Isle Royale’s drama of survival

 Surviving as a lone wolf is difficult, but for Isabelle, the winter of 2013 posed a greater challenge. Targeted by another female and her two companions, her life was in danger as they attacked with the intensity used to take down a full size moose, jaws clenching hard aiming to rip muscle from bone. Had these wolves known that Isabelle, a close relative to every male wolf on the island, had low reproduction potential, perhaps they would have realized that she was not a threat. But for her female assailant, she was seen as breeding competition to eliminate.

Isabelle is cornered on the edge of a cliff following an attack. Blood stains the ground around her. Source:

Wolves have inhabited Isle Royale since 1949 when a pair crossed an ice bridge spanning the 20 miles of Lake Superior separating the island from the mainland. Their numbers rose until 1980 when their population size plummeted from 50, the all-time high, to 14 in just two years after evidence of a deadly canine parovirus was first seen in the blood of the animals. This population crash drastically shifted the wolves’ population dynamics. Before the crash, wolf numbers fluctuated based primarily on the number of older moose on the island, but after, there was little correlation. Instead, the genetic effects of their isolation took hold.

With a limited gene pool, wolves have become more inbred with each generation, allowing recessive traits that require inheriting a copy of the gene from both parents to become more common. For example, lumbosacral transitional vertebrae (LSTV), a recessive deformity of the spine that likely damages nerves controlling tails and hind legs, is normally seen in 1% of wolves but on Isle Royale, 33% have it. Such a deformity inhibits a wolf’s ability to hunt, making it difficult to get food necessary for survival.

This graph shows the progression of the wolves’ inbreeding coefficient over a fifty-year period. Source:

While the level of inbreeding has increased over the years, introduction of a new set of genes with the arrival of an immigrant wolf rescued it and helped the population grow for a time. This wolf, nicknamed the Old Grey Guy, crossed another ice bridge to the island in 1997, and following his arrival, the population size rose again. The inbreeding coefficient, an indication of genetic diversity in the population measured from zero (non-relatives) to one (complete relatives), peaked around 2000 at 0.8 before falling to 0.1 just a few years later as the pups that the Old Grey Guy sired became a part of the adult population. This coefficient is on the rise yet again, reaching 0.3 in 2010 as his descendants become more prominent in the population. At the same time, the population size peaked at 30 in 2006 before dropping to nine wolves in 2012, the lowest observed number on the island in the 55-year study.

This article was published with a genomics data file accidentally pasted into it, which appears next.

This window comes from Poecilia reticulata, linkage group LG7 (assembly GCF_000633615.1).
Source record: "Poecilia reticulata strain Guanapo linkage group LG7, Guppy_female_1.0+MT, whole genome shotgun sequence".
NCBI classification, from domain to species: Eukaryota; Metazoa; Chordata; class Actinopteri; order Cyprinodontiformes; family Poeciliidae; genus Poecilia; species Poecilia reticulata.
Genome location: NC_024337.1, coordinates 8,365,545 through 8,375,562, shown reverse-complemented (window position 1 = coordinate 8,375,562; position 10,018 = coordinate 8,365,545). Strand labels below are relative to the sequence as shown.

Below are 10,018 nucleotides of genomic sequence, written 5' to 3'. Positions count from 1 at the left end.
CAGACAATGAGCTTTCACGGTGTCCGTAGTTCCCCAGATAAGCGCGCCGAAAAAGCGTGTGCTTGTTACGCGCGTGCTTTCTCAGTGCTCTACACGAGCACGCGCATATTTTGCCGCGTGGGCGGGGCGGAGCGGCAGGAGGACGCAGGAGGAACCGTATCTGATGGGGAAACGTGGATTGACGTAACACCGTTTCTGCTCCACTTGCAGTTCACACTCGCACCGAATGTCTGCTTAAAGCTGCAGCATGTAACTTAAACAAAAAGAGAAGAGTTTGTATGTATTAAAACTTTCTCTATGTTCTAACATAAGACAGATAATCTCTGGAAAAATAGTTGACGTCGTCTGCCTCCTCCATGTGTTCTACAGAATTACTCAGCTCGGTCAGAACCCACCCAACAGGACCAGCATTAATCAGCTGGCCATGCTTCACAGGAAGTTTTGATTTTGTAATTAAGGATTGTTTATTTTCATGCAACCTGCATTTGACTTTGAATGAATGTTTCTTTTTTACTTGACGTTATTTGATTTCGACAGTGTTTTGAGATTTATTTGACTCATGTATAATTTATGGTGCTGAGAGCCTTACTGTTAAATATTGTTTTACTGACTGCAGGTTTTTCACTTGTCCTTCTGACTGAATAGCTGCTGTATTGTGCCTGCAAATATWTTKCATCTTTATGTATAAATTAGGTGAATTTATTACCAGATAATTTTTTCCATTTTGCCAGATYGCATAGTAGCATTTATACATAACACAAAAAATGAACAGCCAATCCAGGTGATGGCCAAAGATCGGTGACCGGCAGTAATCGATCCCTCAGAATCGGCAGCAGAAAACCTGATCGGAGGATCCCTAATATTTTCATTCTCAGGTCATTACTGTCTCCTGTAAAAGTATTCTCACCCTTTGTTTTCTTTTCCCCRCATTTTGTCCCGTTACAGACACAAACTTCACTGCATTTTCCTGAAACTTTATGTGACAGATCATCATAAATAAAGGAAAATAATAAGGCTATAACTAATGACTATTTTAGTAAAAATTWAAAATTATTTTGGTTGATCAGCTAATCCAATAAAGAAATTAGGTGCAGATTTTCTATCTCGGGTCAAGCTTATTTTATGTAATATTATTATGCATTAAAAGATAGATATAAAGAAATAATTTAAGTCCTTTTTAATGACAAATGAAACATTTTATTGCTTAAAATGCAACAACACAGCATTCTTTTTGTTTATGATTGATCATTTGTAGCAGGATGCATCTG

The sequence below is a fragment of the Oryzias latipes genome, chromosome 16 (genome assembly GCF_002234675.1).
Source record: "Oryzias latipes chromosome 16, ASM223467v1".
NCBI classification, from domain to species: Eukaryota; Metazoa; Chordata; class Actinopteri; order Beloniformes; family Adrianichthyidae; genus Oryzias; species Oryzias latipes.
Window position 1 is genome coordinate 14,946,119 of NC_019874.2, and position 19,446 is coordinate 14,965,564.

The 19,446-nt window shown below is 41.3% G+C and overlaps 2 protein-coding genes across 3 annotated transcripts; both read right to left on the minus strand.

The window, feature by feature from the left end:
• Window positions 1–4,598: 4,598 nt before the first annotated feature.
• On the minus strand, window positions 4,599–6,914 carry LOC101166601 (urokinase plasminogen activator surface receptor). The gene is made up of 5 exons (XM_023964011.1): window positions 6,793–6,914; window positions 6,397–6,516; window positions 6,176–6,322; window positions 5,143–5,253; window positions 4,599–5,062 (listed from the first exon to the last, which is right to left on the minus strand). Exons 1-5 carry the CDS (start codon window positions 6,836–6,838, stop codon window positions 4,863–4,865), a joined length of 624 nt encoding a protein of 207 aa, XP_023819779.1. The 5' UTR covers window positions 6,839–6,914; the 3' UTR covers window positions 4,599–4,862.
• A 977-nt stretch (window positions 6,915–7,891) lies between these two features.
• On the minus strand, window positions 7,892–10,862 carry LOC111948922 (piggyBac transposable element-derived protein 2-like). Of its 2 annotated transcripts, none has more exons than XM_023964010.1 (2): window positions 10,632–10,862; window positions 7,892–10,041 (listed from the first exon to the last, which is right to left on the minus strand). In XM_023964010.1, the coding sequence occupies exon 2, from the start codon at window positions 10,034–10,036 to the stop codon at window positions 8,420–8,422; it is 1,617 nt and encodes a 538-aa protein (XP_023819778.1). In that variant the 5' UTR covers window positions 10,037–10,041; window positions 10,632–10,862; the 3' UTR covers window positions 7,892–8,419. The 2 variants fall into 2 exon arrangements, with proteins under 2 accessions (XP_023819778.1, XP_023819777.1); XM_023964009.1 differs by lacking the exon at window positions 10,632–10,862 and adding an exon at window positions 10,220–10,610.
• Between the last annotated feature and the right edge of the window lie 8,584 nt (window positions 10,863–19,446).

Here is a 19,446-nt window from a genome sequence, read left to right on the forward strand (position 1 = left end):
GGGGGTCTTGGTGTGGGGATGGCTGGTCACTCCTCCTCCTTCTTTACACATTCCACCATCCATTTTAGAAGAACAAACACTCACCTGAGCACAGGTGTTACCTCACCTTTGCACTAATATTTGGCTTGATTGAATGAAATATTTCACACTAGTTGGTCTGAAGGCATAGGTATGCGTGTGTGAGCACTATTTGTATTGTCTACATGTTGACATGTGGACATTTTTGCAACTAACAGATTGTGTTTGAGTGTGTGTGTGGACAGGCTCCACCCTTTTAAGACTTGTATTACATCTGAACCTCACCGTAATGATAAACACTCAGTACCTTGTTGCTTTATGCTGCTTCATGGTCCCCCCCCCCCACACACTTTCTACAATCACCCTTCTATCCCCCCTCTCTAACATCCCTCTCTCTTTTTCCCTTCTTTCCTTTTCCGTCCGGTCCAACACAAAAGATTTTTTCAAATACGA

As the single remaining member of the Middle Pack, a specific wolf family on the island, Isabelle’s female assailant is likely the most genetically diverse female on Isle Royale. Such genetic diversity is necessary to produce offspring that do not have harmful recessive traits and so are capable of surviving. So, while Isabelle fights for her life, her assailant fights for the prolonged survival of wolves on the island. Nonetheless, the Old Grey Guy’s introduction of new genes shows that inbreeding is inevitable in the isolated population. The female assailant may be able to produce viable offspring for now, but the issue remains of the imminent decline of genetic diversity in future generations. This inbreeding will lead to a higher occurrence of harmful traits that will threaten the survival of the entire wolf population on the island.

After observing the population for 55 years, it is natural to care about the wolves and hope that they will continue to survive on the island. With the inevitable threat of dying out, it is tempting to seek ways to aid the population – in vitro fertilization, introducing new wolves, anything that can be done in desperation to bring genetic diversity to the island population to help them thrive. But this contradicts the belief that nature is meant to run its course without human intervention. John Vucetich, the lead researcher on Isle Royale, acknowledges this dilemma stating, “We have so much to learn about how we can relate to nature.”


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